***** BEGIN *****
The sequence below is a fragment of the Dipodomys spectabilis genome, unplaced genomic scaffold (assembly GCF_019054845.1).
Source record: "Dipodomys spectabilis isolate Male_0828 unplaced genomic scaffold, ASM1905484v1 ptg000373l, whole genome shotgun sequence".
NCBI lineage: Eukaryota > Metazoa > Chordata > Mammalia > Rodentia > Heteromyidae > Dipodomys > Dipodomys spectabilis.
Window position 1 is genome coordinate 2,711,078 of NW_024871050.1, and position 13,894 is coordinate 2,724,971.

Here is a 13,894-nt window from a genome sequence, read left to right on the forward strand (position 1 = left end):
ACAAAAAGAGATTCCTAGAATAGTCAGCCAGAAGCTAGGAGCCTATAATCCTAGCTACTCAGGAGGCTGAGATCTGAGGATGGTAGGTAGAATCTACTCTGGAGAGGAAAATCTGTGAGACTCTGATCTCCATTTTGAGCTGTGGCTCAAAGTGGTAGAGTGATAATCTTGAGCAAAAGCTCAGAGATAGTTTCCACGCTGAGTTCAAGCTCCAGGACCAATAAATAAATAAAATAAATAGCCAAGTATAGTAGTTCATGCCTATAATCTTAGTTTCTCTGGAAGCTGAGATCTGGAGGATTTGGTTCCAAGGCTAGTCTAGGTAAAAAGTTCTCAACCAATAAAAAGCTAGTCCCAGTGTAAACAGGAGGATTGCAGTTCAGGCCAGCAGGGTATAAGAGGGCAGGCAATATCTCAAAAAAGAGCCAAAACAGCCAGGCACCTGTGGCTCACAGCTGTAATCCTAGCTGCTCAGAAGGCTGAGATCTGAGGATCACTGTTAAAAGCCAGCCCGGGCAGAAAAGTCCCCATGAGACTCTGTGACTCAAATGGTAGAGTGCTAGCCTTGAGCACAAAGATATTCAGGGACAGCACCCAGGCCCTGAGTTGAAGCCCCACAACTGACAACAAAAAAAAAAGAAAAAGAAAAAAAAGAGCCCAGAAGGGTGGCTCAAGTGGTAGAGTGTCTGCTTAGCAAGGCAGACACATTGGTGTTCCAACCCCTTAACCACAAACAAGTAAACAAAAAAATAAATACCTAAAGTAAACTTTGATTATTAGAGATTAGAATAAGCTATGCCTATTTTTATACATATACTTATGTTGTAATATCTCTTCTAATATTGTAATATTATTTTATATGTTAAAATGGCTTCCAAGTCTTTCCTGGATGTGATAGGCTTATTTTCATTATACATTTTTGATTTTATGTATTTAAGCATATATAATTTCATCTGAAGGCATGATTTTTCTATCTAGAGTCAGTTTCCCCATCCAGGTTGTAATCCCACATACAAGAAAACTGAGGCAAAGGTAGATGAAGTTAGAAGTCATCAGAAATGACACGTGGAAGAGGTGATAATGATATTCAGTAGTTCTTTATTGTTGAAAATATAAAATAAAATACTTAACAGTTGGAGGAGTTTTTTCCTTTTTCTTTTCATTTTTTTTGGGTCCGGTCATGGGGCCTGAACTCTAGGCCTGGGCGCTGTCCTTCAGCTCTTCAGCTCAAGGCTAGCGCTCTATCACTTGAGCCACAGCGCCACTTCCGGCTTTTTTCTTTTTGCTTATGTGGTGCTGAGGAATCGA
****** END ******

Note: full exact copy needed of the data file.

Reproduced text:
The sequence below is a fragment of the Dipodomys spectabilis genome, unplaced genomic scaffold (assembly GCF_019054845.1).
Source record: "Dipodomys spectabilis isolate Male_0828 unplaced genomic scaffold, ASM1905484v1 ptg000373l, whole genome shotgun sequence".
NCBI lineage: Eukaryota > Metazoa > Chordata > Mammalia > Rodentia > Heteromyidae > Dipodomys > Dipodomys spectabilis.
Window position 1 is genome coordinate 2,711,078 of NW_024871050.1, and position 13,894 is coordinate 2,724,971.

Here is a 13,894-nt window from a genome sequence, read left to right on the forward strand (position 1 = left end):
ACAAAAAGAGATTCCTAGAATAGTCAGCCAGAAGCTAGGAGCCTATAATCCTAGCTACTCAGGAGGCTGAGATCTGAGGATGGTAGGTAGAATCTACTCTGGAGAGGAAAATCTGTGAGACTCTGATCTCCATTTTGAGCTGTGGCTCAAAGTGGTAGAGTGATAATCTTGAGCAAAAGCTCAGAGATAGTTTCCACGCTGAGTTCAAGCTCCAGGACCAATAAATAAATAAAATAAATAGCCAAGTATAGTAGTTCATGCCTATAATCTTAGTTTCTCTGGAAGCTGAGATCTGGAGGATTTGGTTCCAAGGCTAGTCTAGGTAAAAAGTTCTCAACCAATAAAAAGCTAGTCCCAGTGTAAACAGGAGGATTGCAGTTCAGGCCAGCAGGGTATAAGAGGGCAGGCAATATCTCAAAAAAGAGCCAAAACAGCCAGGCACCTGTGGCTCACAGCTGTAATCCTAGCTGCTCAGAAGGCTGAGATCTGAGGATCACTGTTAAAAGCCAGCCCGGGCAGAAAAGTCCCCATGAGACTCTGTGACTCAAATGGTAGAGTGCTAGCCTTGAGCACAAAGATATTCAGGGACAGCACCCAGGCCCTGAGTTGAAGCCCCACAACTGACAACAAAAAAAAAAGAAAAAGAAAAAAAAGAGCCCAGAAGGGTGGCTCAAGTGGTAGAGTGTCTGCTTAGCAAGGCAGACACATTGGTGTTCCAACCCCTTAACCACAAACAAGTAAACAAAAAAATAAATACCTAAAGTAAACTTTGATTATTAGAGATTAGAATAAGCTATGCCTATTTTTATACATATACTTATGTTGTAATATCTCTTCTAATATTGTAATATTATTTTATATGTTAAAATGGCTTCCAAGTCTTTCCTGGATGTGATAGGCTTATTTTCATTATACATTTTTGATTTTATGTATTTAAGCATATATAATTTCATCTGAAGGCATGATTTTTCTATCTAGAGTCAGTTTCCCCATCCAGGTTGTAATCCCACATACAAGAAAACTGAGGCAAAGGTAGATGAAGTTAGAAGTCATCAGAAATGACACGTGGAAGAGGTGATAATGATATTCAGTAGTTCTTTATTGTTGAAAATATAAAATAAAATACTTAACAGTTGGAGGAGTTTTTTCCTTTTTCTTTTCATTTTTTTTGGGTCCGGTCATGGGGCCTGAACTCTAGGCCTGGGCGCTGTCCTTCAGCTCTTCAGCTCAAGGCTAGCGCTCTATCACTTGAGCCACAGCGCCACTTCCGGCTTTTTTCTTTTTGCTTATGTGGTGCTGAGGAATCGA